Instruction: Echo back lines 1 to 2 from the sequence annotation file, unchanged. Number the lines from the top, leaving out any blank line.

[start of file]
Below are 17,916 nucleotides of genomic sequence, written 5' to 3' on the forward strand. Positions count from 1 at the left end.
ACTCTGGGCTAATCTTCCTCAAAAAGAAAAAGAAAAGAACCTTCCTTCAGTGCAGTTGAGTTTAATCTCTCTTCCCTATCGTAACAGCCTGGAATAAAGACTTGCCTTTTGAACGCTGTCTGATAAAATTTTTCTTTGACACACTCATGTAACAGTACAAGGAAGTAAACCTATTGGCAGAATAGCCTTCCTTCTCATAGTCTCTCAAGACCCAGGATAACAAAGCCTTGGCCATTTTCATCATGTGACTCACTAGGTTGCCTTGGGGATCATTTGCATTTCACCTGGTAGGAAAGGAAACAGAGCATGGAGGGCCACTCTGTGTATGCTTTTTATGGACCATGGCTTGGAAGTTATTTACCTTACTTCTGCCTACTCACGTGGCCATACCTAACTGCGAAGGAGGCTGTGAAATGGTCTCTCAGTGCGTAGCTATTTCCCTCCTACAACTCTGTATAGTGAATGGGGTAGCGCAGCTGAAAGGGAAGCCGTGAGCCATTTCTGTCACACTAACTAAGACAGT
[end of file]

Below are 17,916 nucleotides of genomic sequence, written 5' to 3' on the forward strand. Positions count from 1 at the left end.
ACTCTGGGCTAATCTTCCTCAAAAAGAAAAAGAAAAGAACCTTCCTTCAGTGCAGTTGAGTTTAATCTCTCTTCCCTATCGTAACAGCCTGGAATAAAGACTTGCCTTTTGAACGCTGTCTGATAAAATTTTTCTTTGACACACTCATGTAACAGTACAAGGAAGTAAACCTATTGGCAGAATAGCCTTCCTTCTCATAGTCTCTCAAGACCCAGGATAACAAAGCCTTGGCCATTTTCATCATGTGACTCACTAGGTTGCCTTGGGGATCATTTGCATTTCACCTGGTAGGAAAGGAAACAGAGCATGGAGGGCCACTCTGTGTATGCTTTTTATGGACCATGGCTTGGAAGTTATTTACCTTACTTCTGCCTACTCACGTGGCCATACCTAACTGCGAAGGAGGCTGTGAAATGGTCTCTCAGTGCGTAGCTATTTCCCTCCTACAACTCTGTATAGTGAATGGGGTAGCGCAGCTGAAAGGGAAGCCGTGAGCCATTTCTGTCACACTAACTAAGACAGT